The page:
Administrator

Administrator

Both the game drives and the launch trips offer an opportunity for one to come across distinct birdlife, including savannah forest birds, water birds and Albertine Rift endemics. The park’s main birding attraction is the Shoebill, best sighted in the dry season from January-March.

The vast landscapes and varied scenery of Murchison Falls National Park and the surrounding Conservation Area can be explored on foot. Trails through Kaniyo Pabidi and Rabongo Forests provide sightings of many primates and birds, while around the Nile Delta, 2-4 hour guided swamp walks offer possible Shoebill sightings.

Bush camping allows you to spend the night in the midst of the park’s wildlife.. During your wilderness adventure you can take guided nature walks, thrilling night drives and learn more about the park

The banks of the Nile below Murchison Falls provide exciting challenges to anglers. Living within strong currents and highly oxygenated water is the Nile perch. There is the chance to land a massive catch - the record is 108kg!

A game drive around the Buligi game tracks on the northern bank with a trained ranger guide is a fantastic way to see and photograph the wide range of animals in the Nile Valley. Your guide will have a good idea where the lions are hiding, and you may even spot a leopard at dusk!

The launch trip upstream from Paraa presents an astonishing display of wildlife and culminates with the memorable frontal view of the Falls. Recommended for birders is a morning cruise downstream to the Nile-Lake Albert Delta. Alternatively, a tranquil sundowner cruise offers the classic view of an equatorial sunset reflected on the river.

Uganda is home to an impressive 29 species of antelope, including the eland - the world’s largest antelope, which can measure up to 180cm at the shoulder!
Other large species include the greater kudu, which has long, elegant spiral horns and white side stripes; Jackson’s hartebeest - an unusual, flat-faced creature found only in Uganda, and the shaggy waterbuck - often found near rivers and lakes, as their name suggests.

Fascinating yet rarely seen is the semi-aquatic sitatunga antelope, whose splayed hooves are adapted for life in the papyrus swamps. Much more common are Grant’s gazelle, which can live in herds of hundreds of individuals, and the pretty Uganda kob - Uganda’s national antelope. 

Information sourced from African Wildlife Foundation http://www.awf.org/

Uganda is a birder's paradise. Over half of all bird species in Africa can be found here, making it one of the richest birding destinations on the continent. Crammed into this diminutive country is an astonishingly rich diversity of habitats, from the scenic shores of Uganda’s many great lakes to the lush forests of the Albertine Rift and the banks of the mighty Nile River.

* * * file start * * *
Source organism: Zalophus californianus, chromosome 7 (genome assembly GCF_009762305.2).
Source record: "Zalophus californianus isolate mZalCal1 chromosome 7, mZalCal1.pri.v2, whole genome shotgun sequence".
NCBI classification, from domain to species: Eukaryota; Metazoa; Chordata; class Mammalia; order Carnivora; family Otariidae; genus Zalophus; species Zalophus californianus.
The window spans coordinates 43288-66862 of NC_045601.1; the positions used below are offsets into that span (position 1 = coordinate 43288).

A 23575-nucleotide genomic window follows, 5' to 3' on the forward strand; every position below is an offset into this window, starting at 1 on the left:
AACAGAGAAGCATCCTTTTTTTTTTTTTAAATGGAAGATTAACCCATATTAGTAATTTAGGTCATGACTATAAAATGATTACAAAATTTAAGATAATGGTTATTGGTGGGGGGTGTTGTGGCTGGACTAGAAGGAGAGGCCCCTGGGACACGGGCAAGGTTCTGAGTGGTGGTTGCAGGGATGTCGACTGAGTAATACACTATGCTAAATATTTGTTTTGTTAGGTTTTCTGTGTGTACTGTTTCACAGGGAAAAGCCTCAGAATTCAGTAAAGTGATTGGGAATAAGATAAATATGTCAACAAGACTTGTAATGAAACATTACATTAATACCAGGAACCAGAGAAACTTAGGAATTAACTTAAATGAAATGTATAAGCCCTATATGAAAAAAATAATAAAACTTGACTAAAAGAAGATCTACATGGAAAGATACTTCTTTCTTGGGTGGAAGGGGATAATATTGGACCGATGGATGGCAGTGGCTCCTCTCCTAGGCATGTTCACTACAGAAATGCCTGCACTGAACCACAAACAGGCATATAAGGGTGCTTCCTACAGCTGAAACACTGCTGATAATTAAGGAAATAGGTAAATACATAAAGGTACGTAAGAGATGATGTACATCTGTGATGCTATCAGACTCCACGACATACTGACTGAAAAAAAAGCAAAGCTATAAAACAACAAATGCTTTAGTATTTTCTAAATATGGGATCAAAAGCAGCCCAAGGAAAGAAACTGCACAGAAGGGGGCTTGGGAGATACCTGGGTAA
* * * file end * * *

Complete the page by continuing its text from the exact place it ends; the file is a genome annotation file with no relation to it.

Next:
The most prized species here is the incredibly rare, prehistoric-looking shoebill, located among the papyrus swamps. Keep an eye out for the beautiful grey-crowned crane – these elegant birds have wild gold crests and sport the same colors as the Ugandan flag (red, yellow and black) – it is the country’s national bird. The saddle-billed stork also displays the flag’s colors proudly across its vivid beak.

Information sourced from African Wildlife Foundation http://www.awf.org/

Reaching a height of 165cm (65”) at the shoulder and weighing in at 680kg (1500lbs), it is no wonder that the enormous Cape buffalo is one of Africa’s “Big Five”. Though they are herbivores, feeding almost exclusively on grass, buffalos are known to be one of the most dangerous species in Uganda thanks to their unpredictable and defensive nature.

They will happily trample a lion who threatens to attack! Visitors to Uganda needn’t worry about getting caught in a stampede however; the buffaloes’ poor ability to regulate body temperature means that throughout the hot equatorial days they are most commonly found wallowing in mud or water - making them easy to view at close range during a launch trip.

Two subspecies of buffalo exist in Uganda - the larger savannah buffalo and the smaller forest buffalo. They live in two types of groups - family herds, which contain mainly females and calves; and bachelor herds. A herd can contain several hundred individuals.

Information sourced from African Wildlife Foundation http://www.awf.org/

Our closest cousin, the chimpanzee, shares at least 94% of its DNA with humans. Sociable, communicative and intelligent, one of the chimp’s most astonishing traits is its ability to use tools such as rocks for smashing nuts, empty pods for scooping water and sticks for drawing termites from their nests. As these skills are passed from generation to generation, it has been observed that different troops are specialists in different tasks, depending on their habitat and diet.

Chimpanzees live in communities containing 10 to 100 members. They hold hands, kiss, groom each other and babysit for each other’s offspring - young chimps do not become independent until around the age of four. But they can also be aggressive and unfriendly, particularly towards unrelated individuals.

Though they spend a lot of time on the ground, chimpanzees usually eat and sleep in trees. Their varied diet includes leaves, fruit, flowers and seeds.

Information sourced from African Wildlife Foundation http://www.awf.org/

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Uganda Wildlife Authority
Plot 7 Kira Road, Kamwokya
P.O.Box 3530
Kampala, Uganda

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